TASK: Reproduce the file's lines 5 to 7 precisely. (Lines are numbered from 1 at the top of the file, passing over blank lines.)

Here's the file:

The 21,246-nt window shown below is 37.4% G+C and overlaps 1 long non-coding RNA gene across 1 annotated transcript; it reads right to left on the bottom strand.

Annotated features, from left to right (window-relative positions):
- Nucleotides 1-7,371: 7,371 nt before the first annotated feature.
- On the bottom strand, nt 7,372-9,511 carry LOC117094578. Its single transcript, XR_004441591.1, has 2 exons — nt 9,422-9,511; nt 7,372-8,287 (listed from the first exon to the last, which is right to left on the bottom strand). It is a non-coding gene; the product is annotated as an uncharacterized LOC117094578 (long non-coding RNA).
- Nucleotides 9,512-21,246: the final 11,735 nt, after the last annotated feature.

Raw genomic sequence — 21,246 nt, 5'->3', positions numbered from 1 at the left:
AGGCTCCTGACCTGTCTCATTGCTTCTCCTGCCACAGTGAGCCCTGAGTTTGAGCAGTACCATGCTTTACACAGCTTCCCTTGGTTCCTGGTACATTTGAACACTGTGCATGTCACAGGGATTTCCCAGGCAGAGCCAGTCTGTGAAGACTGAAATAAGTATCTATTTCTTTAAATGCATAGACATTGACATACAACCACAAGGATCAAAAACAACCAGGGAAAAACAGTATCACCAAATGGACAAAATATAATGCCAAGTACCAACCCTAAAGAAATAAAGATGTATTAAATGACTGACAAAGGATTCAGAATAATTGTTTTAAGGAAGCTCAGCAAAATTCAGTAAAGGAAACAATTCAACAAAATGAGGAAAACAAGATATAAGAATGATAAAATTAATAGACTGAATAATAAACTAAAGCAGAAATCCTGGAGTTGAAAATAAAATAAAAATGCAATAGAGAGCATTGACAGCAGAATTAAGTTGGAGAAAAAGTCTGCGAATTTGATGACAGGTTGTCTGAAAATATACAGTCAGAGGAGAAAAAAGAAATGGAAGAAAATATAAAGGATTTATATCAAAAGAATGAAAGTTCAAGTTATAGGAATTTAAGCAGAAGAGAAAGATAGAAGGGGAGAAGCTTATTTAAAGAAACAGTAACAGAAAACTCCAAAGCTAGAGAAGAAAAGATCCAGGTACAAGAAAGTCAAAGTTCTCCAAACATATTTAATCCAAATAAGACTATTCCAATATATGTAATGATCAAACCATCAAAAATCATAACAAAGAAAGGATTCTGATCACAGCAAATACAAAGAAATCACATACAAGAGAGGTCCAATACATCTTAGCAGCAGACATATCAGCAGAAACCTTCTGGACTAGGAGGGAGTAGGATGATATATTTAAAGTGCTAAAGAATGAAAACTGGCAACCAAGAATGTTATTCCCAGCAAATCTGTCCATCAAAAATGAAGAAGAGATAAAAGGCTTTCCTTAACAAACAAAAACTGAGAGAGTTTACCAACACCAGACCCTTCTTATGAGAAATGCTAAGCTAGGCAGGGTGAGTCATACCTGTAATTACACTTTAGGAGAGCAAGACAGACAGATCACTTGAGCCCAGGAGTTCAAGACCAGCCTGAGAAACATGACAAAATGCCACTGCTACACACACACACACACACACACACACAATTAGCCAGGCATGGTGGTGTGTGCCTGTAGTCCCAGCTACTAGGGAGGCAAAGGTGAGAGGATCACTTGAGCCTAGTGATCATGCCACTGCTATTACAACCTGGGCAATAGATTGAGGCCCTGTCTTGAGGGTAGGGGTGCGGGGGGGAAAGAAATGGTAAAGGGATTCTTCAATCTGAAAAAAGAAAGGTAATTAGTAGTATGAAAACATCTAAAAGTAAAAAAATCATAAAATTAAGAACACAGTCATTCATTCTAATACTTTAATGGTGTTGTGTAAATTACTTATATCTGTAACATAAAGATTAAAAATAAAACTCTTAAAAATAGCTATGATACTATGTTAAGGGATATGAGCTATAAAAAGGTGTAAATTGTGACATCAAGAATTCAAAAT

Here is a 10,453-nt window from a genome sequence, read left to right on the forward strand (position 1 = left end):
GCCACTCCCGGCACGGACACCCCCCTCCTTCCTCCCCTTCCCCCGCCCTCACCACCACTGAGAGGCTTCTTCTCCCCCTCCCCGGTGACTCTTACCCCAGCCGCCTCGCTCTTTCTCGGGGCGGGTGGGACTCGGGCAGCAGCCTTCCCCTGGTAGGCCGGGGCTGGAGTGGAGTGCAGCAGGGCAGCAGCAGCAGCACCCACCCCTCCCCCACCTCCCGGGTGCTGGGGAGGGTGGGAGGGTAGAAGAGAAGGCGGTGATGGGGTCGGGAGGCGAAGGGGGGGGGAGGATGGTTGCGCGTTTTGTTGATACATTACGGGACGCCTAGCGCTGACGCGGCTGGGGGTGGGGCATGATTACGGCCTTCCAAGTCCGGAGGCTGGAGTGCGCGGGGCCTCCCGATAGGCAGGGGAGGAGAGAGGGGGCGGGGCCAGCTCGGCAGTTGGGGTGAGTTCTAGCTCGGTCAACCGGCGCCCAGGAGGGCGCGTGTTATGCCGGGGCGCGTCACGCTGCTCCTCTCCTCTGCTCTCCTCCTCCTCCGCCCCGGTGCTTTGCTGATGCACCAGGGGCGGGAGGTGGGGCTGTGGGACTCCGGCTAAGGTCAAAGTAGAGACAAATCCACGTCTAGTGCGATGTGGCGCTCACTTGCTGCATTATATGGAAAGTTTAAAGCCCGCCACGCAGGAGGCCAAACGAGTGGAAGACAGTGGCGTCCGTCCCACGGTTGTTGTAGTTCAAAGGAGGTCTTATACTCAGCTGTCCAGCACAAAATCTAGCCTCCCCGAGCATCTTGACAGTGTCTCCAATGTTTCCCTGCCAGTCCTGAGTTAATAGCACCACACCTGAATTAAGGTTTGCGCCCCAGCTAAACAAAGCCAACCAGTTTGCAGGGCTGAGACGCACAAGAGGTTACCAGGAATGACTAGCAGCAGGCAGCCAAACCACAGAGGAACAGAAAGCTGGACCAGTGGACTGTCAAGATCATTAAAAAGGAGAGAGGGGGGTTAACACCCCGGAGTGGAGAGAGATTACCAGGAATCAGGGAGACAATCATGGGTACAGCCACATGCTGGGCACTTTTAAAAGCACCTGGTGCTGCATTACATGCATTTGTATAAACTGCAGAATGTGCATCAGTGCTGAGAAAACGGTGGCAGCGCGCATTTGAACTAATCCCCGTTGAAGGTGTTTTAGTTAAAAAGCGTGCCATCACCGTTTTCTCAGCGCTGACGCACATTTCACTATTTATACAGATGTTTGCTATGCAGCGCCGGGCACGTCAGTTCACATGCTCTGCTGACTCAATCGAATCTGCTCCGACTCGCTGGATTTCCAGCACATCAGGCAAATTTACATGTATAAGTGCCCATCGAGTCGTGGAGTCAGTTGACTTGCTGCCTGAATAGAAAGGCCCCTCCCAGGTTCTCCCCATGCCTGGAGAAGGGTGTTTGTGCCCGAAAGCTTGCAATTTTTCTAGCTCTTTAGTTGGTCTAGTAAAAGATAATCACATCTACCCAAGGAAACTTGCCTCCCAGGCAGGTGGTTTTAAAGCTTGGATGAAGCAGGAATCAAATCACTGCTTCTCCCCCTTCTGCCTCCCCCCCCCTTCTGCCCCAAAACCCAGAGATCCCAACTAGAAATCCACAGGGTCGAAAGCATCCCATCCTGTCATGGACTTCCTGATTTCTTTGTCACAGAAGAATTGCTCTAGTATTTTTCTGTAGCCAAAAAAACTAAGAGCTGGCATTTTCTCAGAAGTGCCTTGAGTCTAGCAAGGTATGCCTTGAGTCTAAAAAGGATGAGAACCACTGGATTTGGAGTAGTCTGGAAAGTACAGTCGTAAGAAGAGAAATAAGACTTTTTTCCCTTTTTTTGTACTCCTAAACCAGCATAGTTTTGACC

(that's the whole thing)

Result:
- Nucleotides 9,512-21,246: the final 11,735 nt, after the last annotated feature.

Raw genomic sequence — 21,246 nt, 5'->3', positions numbered from 1 at the left:
AGGCTCCTGACCTGTCTCATTGCTTCTCCTGCCACAGTGAGCCCTGAGTTTGAGCAGTACCATGCTTTACACAGCTTCCCTTGGTTCCTGGTACATTTGAACACTGTGCATGTCACAGGGATTTCCCAGGCAGAGCCAGTCTGTGAAGACTGAAATAAGTATCTATTTCTTTAAATGCATAGACATTGACATACAACCACAAGGATCAAAAACAACCAGGGAAAAACAGTATCACCAAATGGACAAAATATAATGCCAAGTACCAACCCTAAAGAAATAAAGATGTATTAAATGACTGACAAAGGATTCAGAATAATTGTTTTAAGGAAGCTCAGCAAAATTCAGTAAAGGAAACAATTCAACAAAATGAGGAAAACAAGATATAAGAATGATAAAATTAATAGACTGAATAATAAACTAAAGCAGAAATCCTGGAGTTGAAAATAAAATAAAAATGCAATAGAGAGCATTGACAGCAGAATTAAGTTGGAGAAAAAGTCTGCGAATTTGATGACAGGTTGTCTGAAAATATACAGTCAGAGGAGAAAAAAGAAATGGAAGAAAATATAAAGGATTTATATCAAAAGAATGAAAGTTCAAGTTATAGGAATTTAAGCAGAAGAGAAAGATAGAAGGGGAGAAGCTTATTTAAAGAAACAGTAACAGAAAACTCCAAAGCTAGAGAAGAAAAGATCCAGGTACAAGAAAGTCAAAGTTCTCCAAACATATTTAATCCAAATAAGACTATTCCAATATATGTAATGATCAAACCATCAAAAATCATAACAAAGAAAGGATTCTGATCACAGCAAATACAAAGAAATCACATACAAGAGAGGTCCAATACATCTTAGCAGCAGACATATCAGCAGAAACCTTCTGGACTAGGAGGGAGTAGGATGATATATTTAAAGTGCTAAAGAATGAAAACTGGCAACCAAGAATGTTATTCCCAGCAAATCTGTCCATCAAAAATGAAGAAGAGATAAAAGGCTTTCCTTAACAAACAAAAACTGAGAGAGTTTACCAACACCAGACCCTTCTTATGAGAAATGCTAAGCTAGGCAGGGTGAGTCATACCTGTAATTACACTTTAGGAGAGCAAGACAGACAGATCACTTGAGCCCAGGAGTTCAAGACCAGCCTGAGAAACATGACAAAATGCCACTGCTACACACACACACACACACACACACACAATTAGCCAGGCATGGTGGTGTGTGCCTGTAGTCCCAGCTACTAGGGAGGCAAAGGTGAGAGGATCACTTGAGCCTAGTGATCATGCCACTGCTATTACAACCTGGGCAATAGATTGAGGCCCTGTCTTGAGGGTAGGGGTGCGGGGGGGAAAGAAATGGTAAAGGGATTCTTCAATCTGAAAAAAGAAAGGTAATTAGTAGTATGAAAACATCTAAAAGTAAAAAAATCATAAAATTAAGAACACAGTCATTCATTCTAATACTTTAATGGTGTTGTGTAAATTACTTATATCTGTAACATAAAGATTAAAAATAAAACTCTTAAAAATAGCTATGATACTATGTTAAGGGATATGAGCTATAAAAAGGTGTAAATTGTGACATCAAGAATTCAAAAT